Origins of Probiotics

The usefulness of probiotics has been known for thousands of years. In fact, the ability of beneficial bacteria to transform milk into something with greater keeping ability and dietary attractiveness was recorded as far back as 6,000 years ago in Sumerian tablets regarding cheese-making. Throughout most of history, food has been used as medicine as well as nourishment. The revered Greek physician Hippocrates said, “Let your food be your medicine and your medicine your food.”  Milk products transformed by the lactobacilli were more easily digested and stayed edible longer. Such products improved appetite and were helpful in the treatment of dysentery, peptic ulcer, diarrhoea and similar disorders.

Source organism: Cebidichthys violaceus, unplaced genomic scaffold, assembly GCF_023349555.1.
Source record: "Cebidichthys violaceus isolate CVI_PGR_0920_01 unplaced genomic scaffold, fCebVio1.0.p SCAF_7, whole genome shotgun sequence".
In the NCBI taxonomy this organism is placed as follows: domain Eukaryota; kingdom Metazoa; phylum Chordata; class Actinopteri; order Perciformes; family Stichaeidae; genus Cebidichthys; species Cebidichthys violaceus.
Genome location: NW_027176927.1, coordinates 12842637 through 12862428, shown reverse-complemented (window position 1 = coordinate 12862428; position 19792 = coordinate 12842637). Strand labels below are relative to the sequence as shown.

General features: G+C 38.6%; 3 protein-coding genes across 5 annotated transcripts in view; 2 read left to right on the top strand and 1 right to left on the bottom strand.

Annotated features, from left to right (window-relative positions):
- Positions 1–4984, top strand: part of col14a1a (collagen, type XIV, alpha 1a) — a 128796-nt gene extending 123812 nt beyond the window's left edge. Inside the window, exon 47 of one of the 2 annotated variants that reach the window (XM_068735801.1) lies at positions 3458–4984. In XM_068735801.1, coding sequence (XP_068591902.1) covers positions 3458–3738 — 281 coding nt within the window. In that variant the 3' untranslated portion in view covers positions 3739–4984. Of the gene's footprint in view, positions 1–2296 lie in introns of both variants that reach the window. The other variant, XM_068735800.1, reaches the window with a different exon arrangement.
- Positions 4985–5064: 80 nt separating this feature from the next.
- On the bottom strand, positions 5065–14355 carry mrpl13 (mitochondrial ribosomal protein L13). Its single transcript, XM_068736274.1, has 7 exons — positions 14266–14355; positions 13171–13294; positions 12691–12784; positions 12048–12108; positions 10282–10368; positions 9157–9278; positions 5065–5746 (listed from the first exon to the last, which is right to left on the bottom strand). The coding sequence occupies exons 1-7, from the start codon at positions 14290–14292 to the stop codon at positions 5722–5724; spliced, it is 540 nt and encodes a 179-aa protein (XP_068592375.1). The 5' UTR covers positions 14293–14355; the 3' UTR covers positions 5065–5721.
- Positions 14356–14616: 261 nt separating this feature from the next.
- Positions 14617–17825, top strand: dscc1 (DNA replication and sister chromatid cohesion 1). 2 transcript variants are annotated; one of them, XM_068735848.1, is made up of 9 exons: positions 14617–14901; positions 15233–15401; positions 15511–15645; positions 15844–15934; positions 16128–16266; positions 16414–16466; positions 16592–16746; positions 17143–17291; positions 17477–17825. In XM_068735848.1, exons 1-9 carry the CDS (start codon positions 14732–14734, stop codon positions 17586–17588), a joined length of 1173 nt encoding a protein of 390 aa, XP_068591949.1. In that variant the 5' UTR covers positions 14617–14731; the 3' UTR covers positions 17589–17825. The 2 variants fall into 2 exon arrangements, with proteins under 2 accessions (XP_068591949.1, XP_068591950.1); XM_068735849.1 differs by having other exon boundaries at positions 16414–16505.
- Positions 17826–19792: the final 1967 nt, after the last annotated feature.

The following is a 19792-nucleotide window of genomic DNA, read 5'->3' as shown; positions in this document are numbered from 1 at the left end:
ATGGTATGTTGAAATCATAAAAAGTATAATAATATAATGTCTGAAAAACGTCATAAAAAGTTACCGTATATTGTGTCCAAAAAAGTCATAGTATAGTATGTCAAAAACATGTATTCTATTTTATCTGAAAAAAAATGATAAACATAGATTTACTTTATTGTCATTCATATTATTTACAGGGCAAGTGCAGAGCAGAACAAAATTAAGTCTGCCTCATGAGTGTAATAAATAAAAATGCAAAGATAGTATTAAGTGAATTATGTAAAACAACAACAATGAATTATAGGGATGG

In 1908, Elie Metchnikoff, a Nobel Prize recipient working at the Pasteur Institute, observed that Bulgaria had an incredible number of people who lived more than 100 years. This Balkan country was one of the least advanced countries in Europe and had just emerged from being a poorly administered region of the Turkish Empire, so Metchnikoff believed modern medicine was not the reason people lived such long lives.  Metchnikoff found that the Bulgarians ate large quantities of home-grown vegetables and a lot of yogurt. Vegetables did not seem to be a probable longevity factor to Metchnikoff, so he looked into the yogurt.